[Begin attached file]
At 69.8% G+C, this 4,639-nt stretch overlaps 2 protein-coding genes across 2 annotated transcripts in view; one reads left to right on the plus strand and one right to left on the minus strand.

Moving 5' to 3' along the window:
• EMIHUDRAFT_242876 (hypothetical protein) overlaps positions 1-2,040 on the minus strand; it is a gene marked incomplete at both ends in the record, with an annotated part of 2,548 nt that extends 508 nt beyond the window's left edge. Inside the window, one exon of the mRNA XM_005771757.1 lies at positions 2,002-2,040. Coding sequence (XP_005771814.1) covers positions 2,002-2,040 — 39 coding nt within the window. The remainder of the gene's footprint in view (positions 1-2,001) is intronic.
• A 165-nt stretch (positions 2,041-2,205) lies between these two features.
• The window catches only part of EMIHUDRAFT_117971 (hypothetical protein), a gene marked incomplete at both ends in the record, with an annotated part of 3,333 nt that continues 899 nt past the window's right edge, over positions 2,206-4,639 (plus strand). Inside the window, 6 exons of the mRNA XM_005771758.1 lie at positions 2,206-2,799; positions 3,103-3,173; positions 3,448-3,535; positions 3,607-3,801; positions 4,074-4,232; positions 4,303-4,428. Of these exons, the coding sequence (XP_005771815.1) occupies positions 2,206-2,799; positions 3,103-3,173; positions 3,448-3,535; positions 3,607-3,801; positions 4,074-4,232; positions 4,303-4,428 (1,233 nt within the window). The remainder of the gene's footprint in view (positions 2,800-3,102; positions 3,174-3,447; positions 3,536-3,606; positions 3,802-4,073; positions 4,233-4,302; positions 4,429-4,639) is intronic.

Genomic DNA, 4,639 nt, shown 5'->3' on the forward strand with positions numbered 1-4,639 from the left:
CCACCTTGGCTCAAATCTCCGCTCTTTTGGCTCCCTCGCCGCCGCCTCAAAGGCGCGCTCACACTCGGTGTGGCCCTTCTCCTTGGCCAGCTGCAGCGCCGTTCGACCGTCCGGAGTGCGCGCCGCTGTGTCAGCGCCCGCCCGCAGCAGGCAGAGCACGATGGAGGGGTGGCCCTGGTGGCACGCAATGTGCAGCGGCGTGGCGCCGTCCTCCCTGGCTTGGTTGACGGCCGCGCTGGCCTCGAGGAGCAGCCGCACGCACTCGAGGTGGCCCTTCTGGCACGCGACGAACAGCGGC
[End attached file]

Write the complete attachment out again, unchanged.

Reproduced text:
At 69.8% G+C, this 4,639-nt stretch overlaps 2 protein-coding genes across 2 annotated transcripts in view; one reads left to right on the plus strand and one right to left on the minus strand.

Moving 5' to 3' along the window:
• EMIHUDRAFT_242876 (hypothetical protein) overlaps positions 1-2,040 on the minus strand; it is a gene marked incomplete at both ends in the record, with an annotated part of 2,548 nt that extends 508 nt beyond the window's left edge. Inside the window, one exon of the mRNA XM_005771757.1 lies at positions 2,002-2,040. Coding sequence (XP_005771814.1) covers positions 2,002-2,040 — 39 coding nt within the window. The remainder of the gene's footprint in view (positions 1-2,001) is intronic.
• A 165-nt stretch (positions 2,041-2,205) lies between these two features.
• The window catches only part of EMIHUDRAFT_117971 (hypothetical protein), a gene marked incomplete at both ends in the record, with an annotated part of 3,333 nt that continues 899 nt past the window's right edge, over positions 2,206-4,639 (plus strand). Inside the window, 6 exons of the mRNA XM_005771758.1 lie at positions 2,206-2,799; positions 3,103-3,173; positions 3,448-3,535; positions 3,607-3,801; positions 4,074-4,232; positions 4,303-4,428. Of these exons, the coding sequence (XP_005771815.1) occupies positions 2,206-2,799; positions 3,103-3,173; positions 3,448-3,535; positions 3,607-3,801; positions 4,074-4,232; positions 4,303-4,428 (1,233 nt within the window). The remainder of the gene's footprint in view (positions 2,800-3,102; positions 3,174-3,447; positions 3,536-3,606; positions 3,802-4,073; positions 4,233-4,302; positions 4,429-4,639) is intronic.

Genomic DNA, 4,639 nt, shown 5'->3' on the forward strand with positions numbered 1-4,639 from the left:
CCACCTTGGCTCAAATCTCCGCTCTTTTGGCTCCCTCGCCGCCGCCTCAAAGGCGCGCTCACACTCGGTGTGGCCCTTCTCCTTGGCCAGCTGCAGCGCCGTTCGACCGTCCGGAGTGCGCGCCGCTGTGTCAGCGCCCGCCCGCAGCAGGCAGAGCACGATGGAGGGGTGGCCCTGGTGGCACGCAATGTGCAGCGGCGTGGCGCCGTCCTCCCTGGCTTGGTTGACGGCCGCGCTGGCCTCGAGGAGCAGCCGCACGCACTCGAGGTGGCCCTTCTGGCACGCGACGAACAGCGGC